Subscribe Search

Search form

Logo of Phnom Penh Post newspaper Phnom Penh Post - Activists ignore summonses

Activists ignore summonses

Content image - Phnom Penh Post
Mother Nature co-founder San Mala delivers a presentation earlier this month in Phnom Penh on dredging activities in Koh Kong’s Botum Sakor district. Vireak Mai

Activists ignore summonses

Authorities in Koh Kong province’s Botum Sakor district said yesterday they will take legal action against three environmental activists summonsed on Friday over their refusal to answer questions about their supposed involvement in a protest against Vietnamese corporations involved in sand dredging.

Botum Sakor district police chief Sok Phom said that despite calling in San Mala, Try Vokikea and Yeun Dinit – all activists affiliated with the NGO Mother Nature – for questioning on August 14, the three have failed to comply with the request.

Details about who issued the complaint and what the testimony is to cover remain hazy, and Phom refused to give further details about the case.

Koh Kong provincial police chief Somkhit Vean said the complaint emerged after the activists boarded and towed sand dredging boats during a protest against companies International Rainbow and Direct Access.

“If they do not agree to testify in relation to the allegations, the police will ask for [permission] from the prosecutor” to take further legal action, he said. “The case depends on the court’s procedures.”

The summonses are in relation to a previous protest by Mother Nature and community members in Botum Sakor’s Andong Teuk commune, in which they demonstrated against what they deemed “illegal” sand dredging activities that negatively impacted the community’s homes, fishing activities and environmental stability.

On Saturday, 10 activists with Mother Nature continued their protest by hanging a banner against sand dredging and handcuffing themselves to a fence to await authorities, but no arrests were made.

Mother Nature activist San Mala said he and his colleagues ignored the summonses because they believed they had not engaged in any illegal activities.

“If they want to arrest us, we will not escape.

We will be here waiting for them to arrest us because we have done nothing against the law, and our actions are protecting natural resources . . . We welcome the authorities’ procedures,” he said.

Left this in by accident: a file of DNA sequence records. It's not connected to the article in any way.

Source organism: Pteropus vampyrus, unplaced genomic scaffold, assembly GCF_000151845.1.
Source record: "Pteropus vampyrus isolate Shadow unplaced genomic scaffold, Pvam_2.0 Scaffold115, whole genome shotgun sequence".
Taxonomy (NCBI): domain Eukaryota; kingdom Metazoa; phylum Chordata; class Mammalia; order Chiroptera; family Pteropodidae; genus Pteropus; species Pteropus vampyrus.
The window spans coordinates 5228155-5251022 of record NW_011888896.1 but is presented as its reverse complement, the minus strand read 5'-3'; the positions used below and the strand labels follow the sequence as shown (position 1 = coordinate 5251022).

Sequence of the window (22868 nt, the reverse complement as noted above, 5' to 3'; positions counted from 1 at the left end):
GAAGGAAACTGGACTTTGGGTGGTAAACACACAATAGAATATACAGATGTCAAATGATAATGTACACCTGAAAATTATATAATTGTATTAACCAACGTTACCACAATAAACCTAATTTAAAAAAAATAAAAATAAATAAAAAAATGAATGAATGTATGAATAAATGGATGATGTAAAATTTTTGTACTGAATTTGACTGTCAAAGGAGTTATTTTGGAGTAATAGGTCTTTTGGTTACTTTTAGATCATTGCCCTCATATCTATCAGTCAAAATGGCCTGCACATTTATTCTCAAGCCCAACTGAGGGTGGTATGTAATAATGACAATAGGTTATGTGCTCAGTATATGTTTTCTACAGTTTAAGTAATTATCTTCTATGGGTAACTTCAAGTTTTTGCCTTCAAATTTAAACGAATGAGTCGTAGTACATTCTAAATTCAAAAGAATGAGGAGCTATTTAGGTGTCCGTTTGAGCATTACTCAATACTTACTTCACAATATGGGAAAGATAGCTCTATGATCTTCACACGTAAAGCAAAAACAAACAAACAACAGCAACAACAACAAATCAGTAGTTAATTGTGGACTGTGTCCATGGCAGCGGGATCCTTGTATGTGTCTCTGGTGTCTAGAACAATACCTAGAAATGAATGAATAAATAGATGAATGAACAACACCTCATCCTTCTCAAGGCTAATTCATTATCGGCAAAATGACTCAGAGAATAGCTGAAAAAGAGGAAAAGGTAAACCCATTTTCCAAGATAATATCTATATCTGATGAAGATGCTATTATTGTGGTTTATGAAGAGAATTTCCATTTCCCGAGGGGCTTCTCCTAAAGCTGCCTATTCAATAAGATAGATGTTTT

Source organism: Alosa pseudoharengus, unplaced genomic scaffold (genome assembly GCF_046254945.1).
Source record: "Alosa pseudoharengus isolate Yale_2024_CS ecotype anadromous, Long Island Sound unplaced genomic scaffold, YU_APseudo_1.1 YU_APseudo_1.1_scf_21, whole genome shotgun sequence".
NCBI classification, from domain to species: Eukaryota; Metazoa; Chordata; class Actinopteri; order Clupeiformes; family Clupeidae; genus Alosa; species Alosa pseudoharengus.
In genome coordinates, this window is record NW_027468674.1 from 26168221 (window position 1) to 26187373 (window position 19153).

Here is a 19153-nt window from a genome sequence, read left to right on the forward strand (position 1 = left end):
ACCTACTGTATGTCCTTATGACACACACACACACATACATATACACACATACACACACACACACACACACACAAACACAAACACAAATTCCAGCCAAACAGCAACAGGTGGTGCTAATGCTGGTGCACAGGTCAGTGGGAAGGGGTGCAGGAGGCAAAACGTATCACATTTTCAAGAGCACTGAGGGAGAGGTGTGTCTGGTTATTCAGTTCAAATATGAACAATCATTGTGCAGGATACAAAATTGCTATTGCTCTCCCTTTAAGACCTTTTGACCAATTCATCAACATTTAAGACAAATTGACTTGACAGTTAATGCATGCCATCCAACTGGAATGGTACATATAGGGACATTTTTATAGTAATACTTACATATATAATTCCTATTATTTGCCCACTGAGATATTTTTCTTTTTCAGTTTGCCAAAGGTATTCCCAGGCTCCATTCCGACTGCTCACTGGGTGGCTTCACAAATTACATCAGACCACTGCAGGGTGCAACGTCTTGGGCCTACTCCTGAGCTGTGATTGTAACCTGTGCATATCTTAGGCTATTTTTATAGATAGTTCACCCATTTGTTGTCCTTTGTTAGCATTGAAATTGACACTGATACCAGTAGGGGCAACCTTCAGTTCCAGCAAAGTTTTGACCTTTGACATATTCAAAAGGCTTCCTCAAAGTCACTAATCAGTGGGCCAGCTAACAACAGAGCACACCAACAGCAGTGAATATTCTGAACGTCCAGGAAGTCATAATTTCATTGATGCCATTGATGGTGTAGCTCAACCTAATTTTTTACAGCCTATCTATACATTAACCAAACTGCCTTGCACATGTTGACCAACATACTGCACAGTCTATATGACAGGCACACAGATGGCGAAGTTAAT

Botum Sakor District Governor Orn Pheareak said in late July that the firms were operating legally and that the group’s campaign was affecting their property and finances.

Meanwhile, Pich Siyun, the director of Koh Kong’s Mines and Energy Department, said the companies had not broken the conditions of their licences.

International Rainbow and Direct Access could not be reached for comment.


  • Professor beaten by mob in Phnom Penh after alleged hit-and-run

    Updated with new information: 6:44am, Tuesday March 13 2018 A university professor accused of a hit-and-run has been transported to Vietnam with serious head injuries after he was brutally beaten by a mob in Phnom Penh late Sunday afternoon. A video of the attack shows a group

  • American ‘fugitive’ arrested in Cambodia outside of US Embassy

    An American citizen was arrested on request by the US Embassy in Phnom Penh on Tuesday, according to Cambodian police. Major General Uk Hei Sela, chief of investigations at the Department of Immigration, identified the man as American Jan Sterling Hagen, and said he was

  • One Australian, one Cambodian killed in explosion at military base

    Updated: 5:20pm, Friday 16 March 2018 An Australian tourist and a Cambodian soldier were killed in an explosion on Thursday afternoon at an army base in Cambodia’s Kampong Speu province. The Australian, whom the government initially identified as a technical demining expert in his 40s, and

  • Australians protest Asean summit visit by PM Hun Sen

    Hundreds of protesters gathered in Sydney’s Hyde Park on Friday to protest against Cambodian strongman Hun Sen, who claimed to have been gifted millions of dollars by the Australian government ahead of a special Asean summit this weekend. An estimated 300 protesters, the majority of